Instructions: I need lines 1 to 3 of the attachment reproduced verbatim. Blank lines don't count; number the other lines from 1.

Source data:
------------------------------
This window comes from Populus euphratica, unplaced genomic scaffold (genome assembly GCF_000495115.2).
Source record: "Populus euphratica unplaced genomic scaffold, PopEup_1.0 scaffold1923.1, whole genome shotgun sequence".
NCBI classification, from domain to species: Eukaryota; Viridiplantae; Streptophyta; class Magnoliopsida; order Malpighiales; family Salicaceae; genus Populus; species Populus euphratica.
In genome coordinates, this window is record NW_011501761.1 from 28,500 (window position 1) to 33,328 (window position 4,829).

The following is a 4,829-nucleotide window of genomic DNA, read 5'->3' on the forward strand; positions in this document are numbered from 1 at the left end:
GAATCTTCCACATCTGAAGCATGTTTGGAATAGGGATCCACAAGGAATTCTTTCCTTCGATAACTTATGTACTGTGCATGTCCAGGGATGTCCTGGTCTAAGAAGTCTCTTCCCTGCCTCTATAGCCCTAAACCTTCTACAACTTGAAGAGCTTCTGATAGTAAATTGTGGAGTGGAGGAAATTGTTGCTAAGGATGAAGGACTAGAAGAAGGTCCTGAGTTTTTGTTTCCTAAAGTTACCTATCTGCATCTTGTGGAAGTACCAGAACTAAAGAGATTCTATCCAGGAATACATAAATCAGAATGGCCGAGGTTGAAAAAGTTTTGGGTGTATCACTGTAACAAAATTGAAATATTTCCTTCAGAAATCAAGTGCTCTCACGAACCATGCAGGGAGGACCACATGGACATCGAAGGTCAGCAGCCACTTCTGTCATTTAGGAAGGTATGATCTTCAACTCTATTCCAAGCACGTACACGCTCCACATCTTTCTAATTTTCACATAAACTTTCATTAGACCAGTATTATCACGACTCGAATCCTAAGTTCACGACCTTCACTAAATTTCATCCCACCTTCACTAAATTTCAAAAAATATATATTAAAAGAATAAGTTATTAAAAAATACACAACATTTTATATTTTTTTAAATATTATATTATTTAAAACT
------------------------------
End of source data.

This window comes from Populus euphratica, unplaced genomic scaffold (genome assembly GCF_000495115.2).
Source record: "Populus euphratica unplaced genomic scaffold, PopEup_1.0 scaffold1923.1, whole genome shotgun sequence".
NCBI classification, from domain to species: Eukaryota; Viridiplantae; Streptophyta; class Magnoliopsida; order Malpighiales; family Salicaceae; genus Populus; species Populus euphratica.